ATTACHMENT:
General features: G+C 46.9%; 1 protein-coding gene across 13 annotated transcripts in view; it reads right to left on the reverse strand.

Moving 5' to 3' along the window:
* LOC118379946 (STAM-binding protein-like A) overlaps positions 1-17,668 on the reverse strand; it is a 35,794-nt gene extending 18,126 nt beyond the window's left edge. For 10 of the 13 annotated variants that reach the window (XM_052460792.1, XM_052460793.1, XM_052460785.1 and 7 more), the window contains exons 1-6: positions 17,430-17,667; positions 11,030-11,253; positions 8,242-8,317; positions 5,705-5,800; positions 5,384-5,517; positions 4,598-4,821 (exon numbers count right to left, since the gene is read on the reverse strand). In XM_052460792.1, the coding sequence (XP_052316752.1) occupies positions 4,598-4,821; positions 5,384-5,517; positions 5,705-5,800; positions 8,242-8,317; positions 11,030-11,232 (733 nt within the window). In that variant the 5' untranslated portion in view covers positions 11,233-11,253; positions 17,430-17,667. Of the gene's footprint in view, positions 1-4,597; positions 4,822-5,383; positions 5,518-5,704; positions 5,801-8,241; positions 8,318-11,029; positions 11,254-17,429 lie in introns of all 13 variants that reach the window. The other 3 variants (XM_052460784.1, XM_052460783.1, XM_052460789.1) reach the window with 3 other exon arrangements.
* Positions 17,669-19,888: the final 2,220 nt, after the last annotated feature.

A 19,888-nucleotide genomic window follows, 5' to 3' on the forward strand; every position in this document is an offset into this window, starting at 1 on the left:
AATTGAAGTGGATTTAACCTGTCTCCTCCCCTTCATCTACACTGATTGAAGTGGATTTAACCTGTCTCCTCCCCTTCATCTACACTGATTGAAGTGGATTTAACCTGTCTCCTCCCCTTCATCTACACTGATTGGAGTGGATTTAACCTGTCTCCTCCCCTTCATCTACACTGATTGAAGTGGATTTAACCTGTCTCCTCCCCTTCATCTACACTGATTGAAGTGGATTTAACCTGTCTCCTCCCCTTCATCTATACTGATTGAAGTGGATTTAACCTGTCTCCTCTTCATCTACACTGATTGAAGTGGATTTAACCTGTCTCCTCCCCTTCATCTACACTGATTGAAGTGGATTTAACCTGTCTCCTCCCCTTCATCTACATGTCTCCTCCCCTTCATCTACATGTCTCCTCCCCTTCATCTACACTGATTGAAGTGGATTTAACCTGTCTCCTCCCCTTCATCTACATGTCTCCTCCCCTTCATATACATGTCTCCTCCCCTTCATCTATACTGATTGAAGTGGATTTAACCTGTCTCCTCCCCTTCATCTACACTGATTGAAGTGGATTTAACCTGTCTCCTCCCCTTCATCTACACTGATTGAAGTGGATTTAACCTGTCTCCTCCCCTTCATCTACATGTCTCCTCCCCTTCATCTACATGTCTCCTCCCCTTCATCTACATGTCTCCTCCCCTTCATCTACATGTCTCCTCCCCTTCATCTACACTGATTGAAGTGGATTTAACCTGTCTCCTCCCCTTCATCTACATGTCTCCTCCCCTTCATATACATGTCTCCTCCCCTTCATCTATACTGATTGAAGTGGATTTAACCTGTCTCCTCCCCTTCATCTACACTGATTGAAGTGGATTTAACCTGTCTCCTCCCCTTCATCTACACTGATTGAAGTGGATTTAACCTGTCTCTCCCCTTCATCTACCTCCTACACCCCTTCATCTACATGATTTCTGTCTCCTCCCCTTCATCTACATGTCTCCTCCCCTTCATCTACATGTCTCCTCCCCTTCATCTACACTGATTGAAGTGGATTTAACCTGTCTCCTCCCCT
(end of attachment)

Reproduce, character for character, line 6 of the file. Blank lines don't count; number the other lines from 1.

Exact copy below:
AATTGAAGTGGATTTAACCTGTCTCCTCCCCTTCATCTACACTGATTGAAGTGGATTTAACCTGTCTCCTCCCCTTCATCTACACTGATTGAAGTGGATTTAACCTGTCTCCTCCCCTTCATCTACACTGATTGGAGTGGATTTAACCTGTCTCCTCCCCTTCATCTACACTGATTGAAGTGGATTTAACCTGTCTCCTCCCCTTCATCTACACTGATTGAAGTGGATTTAACCTGTCTCCTCCCCTTCATCTATACTGATTGAAGTGGATTTAACCTGTCTCCTCTTCATCTACACTGATTGAAGTGGATTTAACCTGTCTCCTCCCCTTCATCTACACTGATTGAAGTGGATTTAACCTGTCTCCTCCCCTTCATCTACATGTCTCCTCCCCTTCATCTACATGTCTCCTCCCCTTCATCTACACTGATTGAAGTGGATTTAACCTGTCTCCTCCCCTTCATCTACATGTCTCCTCCCCTTCATATACATGTCTCCTCCCCTTCATCTATACTGATTGAAGTGGATTTAACCTGTCTCCTCCCCTTCATCTACACTGATTGAAGTGGATTTAACCTGTCTCCTCCCCTTCATCTACACTGATTGAAGTGGATTTAACCTGTCTCCTCCCCTTCATCTACATGTCTCCTCCCCTTCATCTACATGTCTCCTCCCCTTCATCTACATGTCTCCTCCCCTTCATCTACATGTCTCCTCCCCTTCATCTACACTGATTGAAGTGGATTTAACCTGTCTCCTCCCCTTCATCTACATGTCTCCTCCCCTTCATATACATGTCTCCTCCCCTTCATCTATACTGATTGAAGTGGATTTAACCTGTCTCCTCCCCTTCATCTACACTGATTGAAGTGGATTTAACCTGTCTCCTCCCCTTCATCTACACTGATTGAAGTGGATTTAACCTGTCTCTCCCCTTCATCTACCTCCTACACCCCTTCATCTACATGATTTCTGTCTCCTCCCCTTCATCTACATGTCTCCTCCCCTTCATCTACATGTCTCCTCCCCTTCATCTACACTGATTGAAGTGGATTTAACCTGTCTCCTCCCCT